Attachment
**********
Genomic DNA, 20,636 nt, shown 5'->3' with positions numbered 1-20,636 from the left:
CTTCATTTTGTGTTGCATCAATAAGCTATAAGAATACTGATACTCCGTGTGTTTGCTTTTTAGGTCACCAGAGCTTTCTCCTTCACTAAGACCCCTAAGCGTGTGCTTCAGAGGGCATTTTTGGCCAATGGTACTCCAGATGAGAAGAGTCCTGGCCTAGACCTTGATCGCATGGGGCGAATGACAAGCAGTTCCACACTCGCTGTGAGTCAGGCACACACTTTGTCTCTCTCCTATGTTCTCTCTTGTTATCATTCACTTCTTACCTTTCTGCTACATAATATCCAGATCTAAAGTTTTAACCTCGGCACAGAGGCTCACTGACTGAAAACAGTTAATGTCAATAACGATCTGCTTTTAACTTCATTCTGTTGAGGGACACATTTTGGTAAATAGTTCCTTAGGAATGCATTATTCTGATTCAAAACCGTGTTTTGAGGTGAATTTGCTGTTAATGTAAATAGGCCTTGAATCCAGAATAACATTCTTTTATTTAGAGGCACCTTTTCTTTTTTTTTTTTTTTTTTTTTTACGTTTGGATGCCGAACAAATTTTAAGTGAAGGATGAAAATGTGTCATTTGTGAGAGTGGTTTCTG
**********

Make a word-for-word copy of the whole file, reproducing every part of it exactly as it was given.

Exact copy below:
Genomic DNA, 20,636 nt, shown 5'->3' with positions numbered 1-20,636 from the left:
CTTCATTTTGTGTTGCATCAATAAGCTATAAGAATACTGATACTCCGTGTGTTTGCTTTTTAGGTCACCAGAGCTTTCTCCTTCACTAAGACCCCTAAGCGTGTGCTTCAGAGGGCATTTTTGGCCAATGGTACTCCAGATGAGAAGAGTCCTGGCCTAGACCTTGATCGCATGGGGCGAATGACAAGCAGTTCCACACTCGCTGTGAGTCAGGCACACACTTTGTCTCTCTCCTATGTTCTCTCTTGTTATCATTCACTTCTTACCTTTCTGCTACATAATATCCAGATCTAAAGTTTTAACCTCGGCACAGAGGCTCACTGACTGAAAACAGTTAATGTCAATAACGATCTGCTTTTAACTTCATTCTGTTGAGGGACACATTTTGGTAAATAGTTCCTTAGGAATGCATTATTCTGATTCAAAACCGTGTTTTGAGGTGAATTTGCTGTTAATGTAAATAGGCCTTGAATCCAGAATAACATTCTTTTATTTAGAGGCACCTTTTCTTTTTTTTTTTTTTTTTTTTTTACGTTTGGATGCCGAACAAATTTTAAGTGAAGGATGAAAATGTGTCATTTGTGAGAGTGGTTTCTG